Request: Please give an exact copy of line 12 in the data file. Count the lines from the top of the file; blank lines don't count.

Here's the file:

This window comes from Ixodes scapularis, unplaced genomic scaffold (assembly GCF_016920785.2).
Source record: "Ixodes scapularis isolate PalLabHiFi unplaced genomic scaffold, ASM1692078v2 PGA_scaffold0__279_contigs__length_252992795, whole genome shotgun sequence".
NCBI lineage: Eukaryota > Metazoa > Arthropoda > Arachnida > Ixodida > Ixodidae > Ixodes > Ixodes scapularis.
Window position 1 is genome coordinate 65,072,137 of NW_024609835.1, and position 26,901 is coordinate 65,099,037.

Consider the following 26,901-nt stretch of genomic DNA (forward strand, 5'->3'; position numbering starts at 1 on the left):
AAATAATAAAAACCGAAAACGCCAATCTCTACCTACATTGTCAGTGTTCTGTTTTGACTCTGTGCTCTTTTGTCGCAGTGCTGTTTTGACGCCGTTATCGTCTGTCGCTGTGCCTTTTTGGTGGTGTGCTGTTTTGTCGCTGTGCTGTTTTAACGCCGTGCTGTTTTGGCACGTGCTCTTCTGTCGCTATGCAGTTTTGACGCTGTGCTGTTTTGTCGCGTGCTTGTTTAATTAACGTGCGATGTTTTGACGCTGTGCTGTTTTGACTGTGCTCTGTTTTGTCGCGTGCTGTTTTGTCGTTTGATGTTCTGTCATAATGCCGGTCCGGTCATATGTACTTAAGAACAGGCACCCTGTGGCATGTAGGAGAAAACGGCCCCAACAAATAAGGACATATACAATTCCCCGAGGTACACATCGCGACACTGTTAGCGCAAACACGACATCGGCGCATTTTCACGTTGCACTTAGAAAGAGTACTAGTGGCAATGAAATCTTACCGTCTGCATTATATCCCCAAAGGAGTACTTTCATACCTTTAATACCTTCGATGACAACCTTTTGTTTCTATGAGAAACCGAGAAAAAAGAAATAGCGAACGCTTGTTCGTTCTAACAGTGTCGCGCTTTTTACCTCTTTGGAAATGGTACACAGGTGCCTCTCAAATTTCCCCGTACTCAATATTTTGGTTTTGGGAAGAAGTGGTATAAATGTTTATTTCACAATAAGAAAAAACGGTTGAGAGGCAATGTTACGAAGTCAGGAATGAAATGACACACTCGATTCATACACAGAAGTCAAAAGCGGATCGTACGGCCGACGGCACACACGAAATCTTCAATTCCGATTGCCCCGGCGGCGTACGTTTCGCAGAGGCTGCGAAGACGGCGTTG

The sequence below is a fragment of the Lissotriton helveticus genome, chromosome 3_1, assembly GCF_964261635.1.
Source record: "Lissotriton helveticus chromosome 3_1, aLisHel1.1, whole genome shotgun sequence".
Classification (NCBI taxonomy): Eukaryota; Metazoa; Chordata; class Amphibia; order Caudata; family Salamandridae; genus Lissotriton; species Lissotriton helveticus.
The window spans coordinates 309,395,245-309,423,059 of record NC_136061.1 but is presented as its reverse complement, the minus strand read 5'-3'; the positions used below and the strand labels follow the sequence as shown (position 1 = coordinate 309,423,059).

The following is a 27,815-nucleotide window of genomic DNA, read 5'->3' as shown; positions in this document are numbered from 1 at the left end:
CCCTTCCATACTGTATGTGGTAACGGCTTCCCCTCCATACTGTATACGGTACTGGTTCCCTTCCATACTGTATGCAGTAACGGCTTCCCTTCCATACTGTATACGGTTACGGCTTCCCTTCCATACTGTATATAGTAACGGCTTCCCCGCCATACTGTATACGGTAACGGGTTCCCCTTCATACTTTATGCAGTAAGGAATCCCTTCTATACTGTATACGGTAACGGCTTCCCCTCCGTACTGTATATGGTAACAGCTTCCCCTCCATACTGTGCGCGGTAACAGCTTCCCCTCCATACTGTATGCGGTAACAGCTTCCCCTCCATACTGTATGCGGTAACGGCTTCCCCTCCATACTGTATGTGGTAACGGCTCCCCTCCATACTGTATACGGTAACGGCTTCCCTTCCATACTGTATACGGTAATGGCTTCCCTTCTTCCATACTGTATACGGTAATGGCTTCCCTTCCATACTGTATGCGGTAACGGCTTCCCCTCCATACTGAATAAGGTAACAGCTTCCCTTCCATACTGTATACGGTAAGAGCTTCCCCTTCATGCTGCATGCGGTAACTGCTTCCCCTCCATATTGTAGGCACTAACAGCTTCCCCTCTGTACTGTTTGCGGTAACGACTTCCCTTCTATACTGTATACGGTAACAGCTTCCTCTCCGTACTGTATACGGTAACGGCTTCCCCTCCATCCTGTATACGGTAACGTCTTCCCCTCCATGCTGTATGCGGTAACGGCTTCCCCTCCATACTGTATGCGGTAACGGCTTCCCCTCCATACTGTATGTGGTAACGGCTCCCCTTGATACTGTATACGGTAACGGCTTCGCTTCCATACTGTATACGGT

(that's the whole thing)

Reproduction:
CCCTTCCATACTGTATGTGGTAACGGCTTCCCCTCCATACTGTATACGGTACTGGTTCCCTTCCATACTGTATGCAGTAACGGCTTCCCTTCCATACTGTATACGGTTACGGCTTCCCTTCCATACTGTATATAGTAACGGCTTCCCCGCCATACTGTATACGGTAACGGGTTCCCCTTCATACTTTATGCAGTAAGGAATCCCTTCTATACTGTATACGGTAACGGCTTCCCCTCCGTACTGTATATGGTAACAGCTTCCCCTCCATACTGTGCGCGGTAACAGCTTCCCCTCCATACTGTATGCGGTAACAGCTTCCCCTCCATACTGTATGCGGTAACGGCTTCCCCTCCATACTGTATGTGGTAACGGCTCCCCTCCATACTGTATACGGTAACGGCTTCCCTTCCATACTGTATACGGTAATGGCTTCCCTTCTTCCATACTGTATACGGTAATGGCTTCCCTTCCATACTGTATGCGGTAACGGCTTCCCCTCCATACTGAATAAGGTAACAGCTTCCCTTCCATACTGTATACGGTAAGAGCTTCCCCTTCATGCTGCATGCGGTAACTGCTTCCCCTCCATATTGTAGGCACTAACAGCTTCCCCTCTGTACTGTTTGCGGTAACGACTTCCCTTCTATACTGTATACGGTAACAGCTTCCTCTCCGTACTGTATACGGTAACGGCTTCCCCTCCATCCTGTATACGGTAACGTCTTCCCCTCCATGCTGTATGCGGTAACGGCTTCCCCTCCATACTGTATGCGGTAACGGCTTCCCCTCCATACTGTATGTGGTAACGGCTCCCCTTGATACTGTATACGGTAACGGCTTCGCTTCCATACTGTATACGGT